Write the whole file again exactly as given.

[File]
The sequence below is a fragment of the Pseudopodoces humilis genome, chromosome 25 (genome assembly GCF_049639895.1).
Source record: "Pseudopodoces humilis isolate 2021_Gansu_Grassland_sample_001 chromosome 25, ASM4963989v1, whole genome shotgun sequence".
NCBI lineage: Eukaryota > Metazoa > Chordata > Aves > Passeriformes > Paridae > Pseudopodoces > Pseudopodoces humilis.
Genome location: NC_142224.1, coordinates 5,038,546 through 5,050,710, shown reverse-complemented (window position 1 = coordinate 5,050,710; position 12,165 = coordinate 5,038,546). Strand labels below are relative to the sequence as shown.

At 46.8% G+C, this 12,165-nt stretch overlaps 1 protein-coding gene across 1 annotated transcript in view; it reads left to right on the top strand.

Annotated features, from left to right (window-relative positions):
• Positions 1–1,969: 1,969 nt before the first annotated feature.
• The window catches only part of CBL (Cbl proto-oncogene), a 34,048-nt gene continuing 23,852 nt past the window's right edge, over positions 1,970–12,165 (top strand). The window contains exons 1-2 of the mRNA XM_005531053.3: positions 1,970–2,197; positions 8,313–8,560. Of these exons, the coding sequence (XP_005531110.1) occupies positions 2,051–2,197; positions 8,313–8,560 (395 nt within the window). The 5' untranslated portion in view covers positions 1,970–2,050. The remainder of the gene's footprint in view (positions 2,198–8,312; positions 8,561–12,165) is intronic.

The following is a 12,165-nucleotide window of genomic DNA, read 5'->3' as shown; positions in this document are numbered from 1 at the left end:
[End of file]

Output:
The sequence below is a fragment of the Pseudopodoces humilis genome, chromosome 25 (genome assembly GCF_049639895.1).
Source record: "Pseudopodoces humilis isolate 2021_Gansu_Grassland_sample_001 chromosome 25, ASM4963989v1, whole genome shotgun sequence".
NCBI lineage: Eukaryota > Metazoa > Chordata > Aves > Passeriformes > Paridae > Pseudopodoces > Pseudopodoces humilis.
Genome location: NC_142224.1, coordinates 5,038,546 through 5,050,710, shown reverse-complemented (window position 1 = coordinate 5,050,710; position 12,165 = coordinate 5,038,546). Strand labels below are relative to the sequence as shown.

At 46.8% G+C, this 12,165-nt stretch overlaps 1 protein-coding gene across 1 annotated transcript in view; it reads left to right on the top strand.

Annotated features, from left to right (window-relative positions):
• Positions 1–1,969: 1,969 nt before the first annotated feature.
• The window catches only part of CBL (Cbl proto-oncogene), a 34,048-nt gene continuing 23,852 nt past the window's right edge, over positions 1,970–12,165 (top strand). The window contains exons 1-2 of the mRNA XM_005531053.3: positions 1,970–2,197; positions 8,313–8,560. Of these exons, the coding sequence (XP_005531110.1) occupies positions 2,051–2,197; positions 8,313–8,560 (395 nt within the window). The 5' untranslated portion in view covers positions 1,970–2,050. The remainder of the gene's footprint in view (positions 2,198–8,312; positions 8,561–12,165) is intronic.

The following is a 12,165-nucleotide window of genomic DNA, read 5'->3' as shown; positions in this document are numbered from 1 at the left end: